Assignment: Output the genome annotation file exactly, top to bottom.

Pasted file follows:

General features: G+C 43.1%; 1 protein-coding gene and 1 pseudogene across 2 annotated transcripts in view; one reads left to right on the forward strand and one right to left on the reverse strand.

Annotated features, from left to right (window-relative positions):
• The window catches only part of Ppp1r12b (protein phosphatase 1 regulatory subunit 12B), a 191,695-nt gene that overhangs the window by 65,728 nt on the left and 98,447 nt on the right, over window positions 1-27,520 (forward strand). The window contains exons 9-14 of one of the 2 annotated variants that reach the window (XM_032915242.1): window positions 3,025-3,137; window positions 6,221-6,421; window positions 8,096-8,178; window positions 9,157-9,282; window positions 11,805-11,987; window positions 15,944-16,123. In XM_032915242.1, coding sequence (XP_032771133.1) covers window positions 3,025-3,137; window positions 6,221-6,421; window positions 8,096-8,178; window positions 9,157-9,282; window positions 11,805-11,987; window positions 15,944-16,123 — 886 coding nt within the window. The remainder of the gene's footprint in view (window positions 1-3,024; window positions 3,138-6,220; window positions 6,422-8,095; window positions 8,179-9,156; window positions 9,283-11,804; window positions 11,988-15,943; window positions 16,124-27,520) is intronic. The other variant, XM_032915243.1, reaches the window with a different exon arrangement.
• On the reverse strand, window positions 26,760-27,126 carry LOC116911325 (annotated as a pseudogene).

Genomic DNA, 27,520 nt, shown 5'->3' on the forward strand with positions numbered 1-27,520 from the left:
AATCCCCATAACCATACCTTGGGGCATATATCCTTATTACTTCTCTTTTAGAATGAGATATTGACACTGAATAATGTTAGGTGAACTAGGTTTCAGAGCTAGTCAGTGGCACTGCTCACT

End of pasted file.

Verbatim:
General features: G+C 43.1%; 1 protein-coding gene and 1 pseudogene across 2 annotated transcripts in view; one reads left to right on the forward strand and one right to left on the reverse strand.

Annotated features, from left to right (window-relative positions):
• The window catches only part of Ppp1r12b (protein phosphatase 1 regulatory subunit 12B), a 191,695-nt gene that overhangs the window by 65,728 nt on the left and 98,447 nt on the right, over window positions 1-27,520 (forward strand). The window contains exons 9-14 of one of the 2 annotated variants that reach the window (XM_032915242.1): window positions 3,025-3,137; window positions 6,221-6,421; window positions 8,096-8,178; window positions 9,157-9,282; window positions 11,805-11,987; window positions 15,944-16,123. In XM_032915242.1, coding sequence (XP_032771133.1) covers window positions 3,025-3,137; window positions 6,221-6,421; window positions 8,096-8,178; window positions 9,157-9,282; window positions 11,805-11,987; window positions 15,944-16,123 — 886 coding nt within the window. The remainder of the gene's footprint in view (window positions 1-3,024; window positions 3,138-6,220; window positions 6,422-8,095; window positions 8,179-9,156; window positions 9,283-11,804; window positions 11,988-15,943; window positions 16,124-27,520) is intronic. The other variant, XM_032915243.1, reaches the window with a different exon arrangement.
• On the reverse strand, window positions 26,760-27,126 carry LOC116911325 (annotated as a pseudogene).

Genomic DNA, 27,520 nt, shown 5'->3' on the forward strand with positions numbered 1-27,520 from the left:
AATCCCCATAACCATACCTTGGGGCATATATCCTTATTACTTCTCTTTTAGAATGAGATATTGACACTGAATAATGTTAGGTGAACTAGGTTTCAGAGCTAGTCAGTGGCACTGCTCACT